It has been a year since the COVID-19 pandemic has forced the closure of soup kitchens and other organizations that delivered services to the less fortunate in the community, but Cyndi Stevens, Executive Director of the Port Alberni Friendship Center (PAFC), is proud to say that they have never closed their doors. The PAFC continues to deliver comfort and services to anyone needing it, safely, under the protocols set out by the Provincial Health Officer.
But staff and volunteers have had to overcome many challenges in order to safely deliver services in a way that is safe for both clients and staff.
Approximately 50 people come to the PAFC every day looking for a warm, dry place to pick up comfort items and a nice, hot meal.
Stevens said that the local soup kitchen was forced to close its doors in March 2020 when the pandemic began. Working with the Salvation Army, the PAFC prepares meals on-site, packages them up and hands them out one-by-one from their reception desk, keeping the Provincial Health Officer’s social distancing guidelines in mind.
Along with hot food, the PAFC has received donations of clothing and cash from the community and other comfort items from organizations like Soap for Hope Canada. Soap for Hope collects toiletries and gently used, cleaned towels, bedding and pillows, mostly from hotels. The items are repurposed and donated to people that need them.
According to Stevens, people that are underhoused and underserved often come into PAFC from the streets or encampments, cold and wet. At PAFC they can pick up a packet of toiletries and, if available, a dry set of donated clothing. “They change into a fresh set of clothes and throw their old, wet clothes away because, well, there’s no where to wash them,” she said.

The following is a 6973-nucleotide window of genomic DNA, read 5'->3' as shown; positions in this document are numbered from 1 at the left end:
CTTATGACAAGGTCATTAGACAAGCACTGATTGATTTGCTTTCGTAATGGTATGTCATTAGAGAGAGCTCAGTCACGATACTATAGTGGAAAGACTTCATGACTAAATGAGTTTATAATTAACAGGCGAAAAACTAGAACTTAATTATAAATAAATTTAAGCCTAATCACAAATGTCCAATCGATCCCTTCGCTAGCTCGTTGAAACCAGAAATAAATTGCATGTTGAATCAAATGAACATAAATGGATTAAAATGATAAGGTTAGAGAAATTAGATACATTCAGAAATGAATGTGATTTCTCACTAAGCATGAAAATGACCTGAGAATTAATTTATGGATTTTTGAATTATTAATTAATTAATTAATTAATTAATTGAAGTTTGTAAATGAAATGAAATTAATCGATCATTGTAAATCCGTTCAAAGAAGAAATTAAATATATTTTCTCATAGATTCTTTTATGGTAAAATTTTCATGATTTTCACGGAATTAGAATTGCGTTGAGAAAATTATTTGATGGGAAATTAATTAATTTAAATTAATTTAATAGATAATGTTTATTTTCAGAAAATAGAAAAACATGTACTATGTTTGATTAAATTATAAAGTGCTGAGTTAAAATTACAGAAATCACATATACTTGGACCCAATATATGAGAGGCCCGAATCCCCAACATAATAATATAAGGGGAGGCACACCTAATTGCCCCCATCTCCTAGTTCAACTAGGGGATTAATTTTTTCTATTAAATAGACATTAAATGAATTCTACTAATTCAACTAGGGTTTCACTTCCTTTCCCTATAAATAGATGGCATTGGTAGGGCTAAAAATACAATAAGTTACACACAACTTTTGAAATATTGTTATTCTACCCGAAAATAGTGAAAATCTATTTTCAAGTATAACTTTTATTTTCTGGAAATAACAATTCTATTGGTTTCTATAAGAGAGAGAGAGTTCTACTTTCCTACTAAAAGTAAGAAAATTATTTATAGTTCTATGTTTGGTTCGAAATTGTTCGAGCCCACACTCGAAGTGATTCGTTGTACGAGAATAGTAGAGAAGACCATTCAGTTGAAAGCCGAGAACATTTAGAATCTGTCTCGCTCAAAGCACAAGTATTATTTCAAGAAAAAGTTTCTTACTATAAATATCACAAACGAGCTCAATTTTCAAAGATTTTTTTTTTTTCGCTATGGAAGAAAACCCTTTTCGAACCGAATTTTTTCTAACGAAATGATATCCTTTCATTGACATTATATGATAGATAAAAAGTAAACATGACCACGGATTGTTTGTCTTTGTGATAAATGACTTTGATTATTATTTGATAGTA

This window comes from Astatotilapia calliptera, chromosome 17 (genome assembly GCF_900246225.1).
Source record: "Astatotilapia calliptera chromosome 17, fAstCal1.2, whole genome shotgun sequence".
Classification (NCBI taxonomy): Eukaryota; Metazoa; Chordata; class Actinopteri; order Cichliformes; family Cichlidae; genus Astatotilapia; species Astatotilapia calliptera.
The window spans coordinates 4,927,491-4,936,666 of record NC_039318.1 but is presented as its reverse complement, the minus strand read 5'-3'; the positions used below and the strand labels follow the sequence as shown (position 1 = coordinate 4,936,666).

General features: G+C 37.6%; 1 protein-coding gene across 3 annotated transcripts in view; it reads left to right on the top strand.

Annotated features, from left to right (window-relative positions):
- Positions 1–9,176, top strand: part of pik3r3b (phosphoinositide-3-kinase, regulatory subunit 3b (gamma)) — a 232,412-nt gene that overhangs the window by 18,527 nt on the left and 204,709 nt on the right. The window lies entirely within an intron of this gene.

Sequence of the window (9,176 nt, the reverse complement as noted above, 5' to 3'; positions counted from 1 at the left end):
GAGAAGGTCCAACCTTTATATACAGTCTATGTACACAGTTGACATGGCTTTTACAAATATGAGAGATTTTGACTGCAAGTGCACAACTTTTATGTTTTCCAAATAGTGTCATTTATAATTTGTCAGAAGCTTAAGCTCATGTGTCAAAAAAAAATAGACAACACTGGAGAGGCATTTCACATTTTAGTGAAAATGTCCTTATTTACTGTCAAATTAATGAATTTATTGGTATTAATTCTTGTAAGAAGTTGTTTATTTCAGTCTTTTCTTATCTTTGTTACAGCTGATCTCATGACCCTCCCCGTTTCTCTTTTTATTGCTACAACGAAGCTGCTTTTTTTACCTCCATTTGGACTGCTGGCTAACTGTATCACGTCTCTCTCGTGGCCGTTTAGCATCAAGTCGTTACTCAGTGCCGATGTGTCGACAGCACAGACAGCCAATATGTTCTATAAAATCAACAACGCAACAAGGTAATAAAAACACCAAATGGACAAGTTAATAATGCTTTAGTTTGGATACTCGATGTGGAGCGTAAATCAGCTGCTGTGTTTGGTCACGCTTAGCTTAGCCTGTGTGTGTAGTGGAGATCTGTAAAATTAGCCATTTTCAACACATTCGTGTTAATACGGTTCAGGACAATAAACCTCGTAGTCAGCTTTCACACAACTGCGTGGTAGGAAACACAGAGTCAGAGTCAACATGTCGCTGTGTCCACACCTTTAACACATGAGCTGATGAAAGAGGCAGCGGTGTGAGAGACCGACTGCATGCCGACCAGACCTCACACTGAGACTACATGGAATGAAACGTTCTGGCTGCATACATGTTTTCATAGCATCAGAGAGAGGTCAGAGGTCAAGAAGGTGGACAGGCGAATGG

With government grants, charitable foundation donations and other sources, the PAFC staff is able to serve up meals like the hot roast beef lunch on Mar. 18. Stevens says hearty, hot meals are made every weekday, Monday to Friday and are usually served around 11:30 a.m.
The PAFC also gives away food bags and delivers food hampers to seniors and shut ins. “We deliver the food for safety reasons,” Stevens said, adding that seniors are safer when they stay home, lowering their risk of exposure to illness.
The food bags, Stevens said, usually contain healthy snacks like fruit to help support nutritional needs of the people that may not have access to healthy food.
Stevens noted that there has been an up tik in demand for food hampers. The service has expanded to include low-income families.
The PAFC is beginning to build warming backpacks for the underhoused. They are looking for donations of new or gently used socks, gloves/mittens, light rain jackets, and sleeping bags to fill the back packs. “People come in soaking wet and need to change,” she noted.
Stevens says she hopes government will begin to focus on mental health resources. People, she said, are struggling with the social isolation aspects of the pandemic. “People are suffering with loneliness and depression,” said Stevens, adding this is when addiction happens. “A lot of underserved an underhoused people got like that because of things like depression – how do we support them?” she asked.
After 34 years at PAFC, Stevens says she loves her job and is passionate about helping people. “I came from poverty, foster care and an addicted parent – I know what it is like,” she said.
Her message is that there is hope for everybody. “We live in a really good community,” she said.